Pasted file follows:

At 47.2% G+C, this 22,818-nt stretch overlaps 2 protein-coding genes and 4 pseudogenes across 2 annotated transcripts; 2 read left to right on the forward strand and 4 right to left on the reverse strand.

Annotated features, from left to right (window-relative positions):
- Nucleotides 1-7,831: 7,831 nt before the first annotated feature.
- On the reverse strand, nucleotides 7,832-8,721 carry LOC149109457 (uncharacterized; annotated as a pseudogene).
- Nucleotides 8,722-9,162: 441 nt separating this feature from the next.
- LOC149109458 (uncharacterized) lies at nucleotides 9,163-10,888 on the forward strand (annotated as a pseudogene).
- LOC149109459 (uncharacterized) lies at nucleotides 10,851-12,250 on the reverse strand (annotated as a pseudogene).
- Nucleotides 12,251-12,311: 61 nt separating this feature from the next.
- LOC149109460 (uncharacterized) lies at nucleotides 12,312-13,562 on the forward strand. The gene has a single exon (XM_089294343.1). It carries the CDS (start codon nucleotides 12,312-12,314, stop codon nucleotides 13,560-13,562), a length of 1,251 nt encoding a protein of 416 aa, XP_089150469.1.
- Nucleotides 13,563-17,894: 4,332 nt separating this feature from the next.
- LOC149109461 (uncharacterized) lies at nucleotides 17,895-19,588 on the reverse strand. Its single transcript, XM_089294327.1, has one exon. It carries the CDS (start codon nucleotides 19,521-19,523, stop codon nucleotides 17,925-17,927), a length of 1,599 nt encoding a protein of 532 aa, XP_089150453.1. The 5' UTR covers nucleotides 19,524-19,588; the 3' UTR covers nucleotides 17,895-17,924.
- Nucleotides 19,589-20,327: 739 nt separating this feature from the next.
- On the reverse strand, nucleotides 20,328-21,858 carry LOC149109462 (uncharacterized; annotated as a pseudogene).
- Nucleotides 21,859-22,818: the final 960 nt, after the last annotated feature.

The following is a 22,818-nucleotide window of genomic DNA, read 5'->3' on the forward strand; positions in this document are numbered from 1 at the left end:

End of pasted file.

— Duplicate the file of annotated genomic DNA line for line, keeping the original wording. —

At 47.2% G+C, this 22,818-nt stretch overlaps 2 protein-coding genes and 4 pseudogenes across 2 annotated transcripts; 2 read left to right on the forward strand and 4 right to left on the reverse strand.

Annotated features, from left to right (window-relative positions):
- Nucleotides 1-7,831: 7,831 nt before the first annotated feature.
- On the reverse strand, nucleotides 7,832-8,721 carry LOC149109457 (uncharacterized; annotated as a pseudogene).
- Nucleotides 8,722-9,162: 441 nt separating this feature from the next.
- LOC149109458 (uncharacterized) lies at nucleotides 9,163-10,888 on the forward strand (annotated as a pseudogene).
- LOC149109459 (uncharacterized) lies at nucleotides 10,851-12,250 on the reverse strand (annotated as a pseudogene).
- Nucleotides 12,251-12,311: 61 nt separating this feature from the next.
- LOC149109460 (uncharacterized) lies at nucleotides 12,312-13,562 on the forward strand. The gene has a single exon (XM_089294343.1). It carries the CDS (start codon nucleotides 12,312-12,314, stop codon nucleotides 13,560-13,562), a length of 1,251 nt encoding a protein of 416 aa, XP_089150469.1.
- Nucleotides 13,563-17,894: 4,332 nt separating this feature from the next.
- LOC149109461 (uncharacterized) lies at nucleotides 17,895-19,588 on the reverse strand. Its single transcript, XM_089294327.1, has one exon. It carries the CDS (start codon nucleotides 19,521-19,523, stop codon nucleotides 17,925-17,927), a length of 1,599 nt encoding a protein of 532 aa, XP_089150453.1. The 5' UTR covers nucleotides 19,524-19,588; the 3' UTR covers nucleotides 17,895-17,924.
- Nucleotides 19,589-20,327: 739 nt separating this feature from the next.
- On the reverse strand, nucleotides 20,328-21,858 carry LOC149109462 (uncharacterized; annotated as a pseudogene).
- Nucleotides 21,859-22,818: the final 960 nt, after the last annotated feature.

The following is a 22,818-nucleotide window of genomic DNA, read 5'->3' on the forward strand; positions in this document are numbered from 1 at the left end: